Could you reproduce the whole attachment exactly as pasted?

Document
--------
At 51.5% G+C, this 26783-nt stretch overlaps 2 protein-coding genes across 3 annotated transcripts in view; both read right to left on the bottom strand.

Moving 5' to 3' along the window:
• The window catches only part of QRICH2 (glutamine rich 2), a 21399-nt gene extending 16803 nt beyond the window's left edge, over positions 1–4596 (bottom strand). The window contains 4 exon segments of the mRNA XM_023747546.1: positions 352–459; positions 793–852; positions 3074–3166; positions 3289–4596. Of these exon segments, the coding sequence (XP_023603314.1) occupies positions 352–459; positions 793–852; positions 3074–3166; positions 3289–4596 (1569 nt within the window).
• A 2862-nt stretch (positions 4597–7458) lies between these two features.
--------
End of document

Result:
At 51.5% G+C, this 26783-nt stretch overlaps 2 protein-coding genes across 3 annotated transcripts in view; both read right to left on the bottom strand.

Moving 5' to 3' along the window:
• The window catches only part of QRICH2 (glutamine rich 2), a 21399-nt gene extending 16803 nt beyond the window's left edge, over positions 1–4596 (bottom strand). The window contains 4 exon segments of the mRNA XM_023747546.1: positions 352–459; positions 793–852; positions 3074–3166; positions 3289–4596. Of these exon segments, the coding sequence (XP_023603314.1) occupies positions 352–459; positions 793–852; positions 3074–3166; positions 3289–4596 (1569 nt within the window).
• A 2862-nt stretch (positions 4597–7458) lies between these two features.